25 Aug Amir Vudka
The Golem in the Age of Artificial Intelligence
What can the Golem teach us about artificial intelligence?
This lecture explores the Jewish myth about an anthropoid figure of clay that was brought to life by virtue of kabbalistic theurgy, as one of the earliest AI prototypes and a myth that became a foundational story of sci-fi cinema.
Whether real or imagined, the potential of creating intelligent, and perhaps one day even sentient machines, brings us a full circle back to the origin myth of humanity itself.
Sci-fi classics that depicted AI humanoids, such as Metropolis and Blade Runner, eventually point to a blurring of the lines between the human and the machine, leading to the most fundamental question of these films: what does it mean to be human?
The Golem sets the parameters of opposition between humans and technology, and at the same time points to possible third options beyond the dialectic of control.
Amir Vudka, PhD, is a lecturer at the Department of Media Studies at the University of Amsterdam.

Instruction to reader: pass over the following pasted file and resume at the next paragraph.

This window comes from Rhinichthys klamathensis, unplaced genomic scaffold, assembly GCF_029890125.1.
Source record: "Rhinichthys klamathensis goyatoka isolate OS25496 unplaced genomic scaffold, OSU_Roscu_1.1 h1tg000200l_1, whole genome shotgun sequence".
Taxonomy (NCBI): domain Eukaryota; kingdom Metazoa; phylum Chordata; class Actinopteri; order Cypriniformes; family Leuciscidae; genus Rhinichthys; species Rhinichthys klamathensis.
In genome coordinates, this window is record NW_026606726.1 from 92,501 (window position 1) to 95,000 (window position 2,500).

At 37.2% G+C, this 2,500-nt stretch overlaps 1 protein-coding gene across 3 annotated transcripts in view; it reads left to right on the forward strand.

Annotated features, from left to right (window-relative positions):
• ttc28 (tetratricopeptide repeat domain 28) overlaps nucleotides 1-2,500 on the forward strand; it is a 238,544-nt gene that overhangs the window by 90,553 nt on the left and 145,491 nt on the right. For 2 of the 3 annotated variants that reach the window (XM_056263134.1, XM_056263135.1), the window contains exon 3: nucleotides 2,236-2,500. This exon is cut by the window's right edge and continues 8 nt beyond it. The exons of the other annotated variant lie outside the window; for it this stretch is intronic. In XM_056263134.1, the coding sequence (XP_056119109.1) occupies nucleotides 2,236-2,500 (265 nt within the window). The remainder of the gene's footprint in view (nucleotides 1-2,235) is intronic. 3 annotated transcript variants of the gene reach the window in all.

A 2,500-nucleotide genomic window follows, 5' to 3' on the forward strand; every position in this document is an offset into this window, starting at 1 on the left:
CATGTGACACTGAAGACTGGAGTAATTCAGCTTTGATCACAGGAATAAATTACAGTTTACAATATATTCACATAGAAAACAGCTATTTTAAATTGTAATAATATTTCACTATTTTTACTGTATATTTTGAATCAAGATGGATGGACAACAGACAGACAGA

Dr. Vudka teaches film and new media, particularly media aesthetics, cultural analysis, genre cinema, film philosophy and media archaeology.
His published works focus on popular film culture, philosophy and theology of technology, media pathologies, and spectral media. Additionally, he is a film curator at various institutions and cultural venues in the Netherlands and the artistic director of the Sounds of Silence festival for silent film and contemporary music.
His upcoming projects include a research of virtual realities, and the Altered States festival (10-12 November, The Hague) dedicated to induce altered states of mind through artistic expression.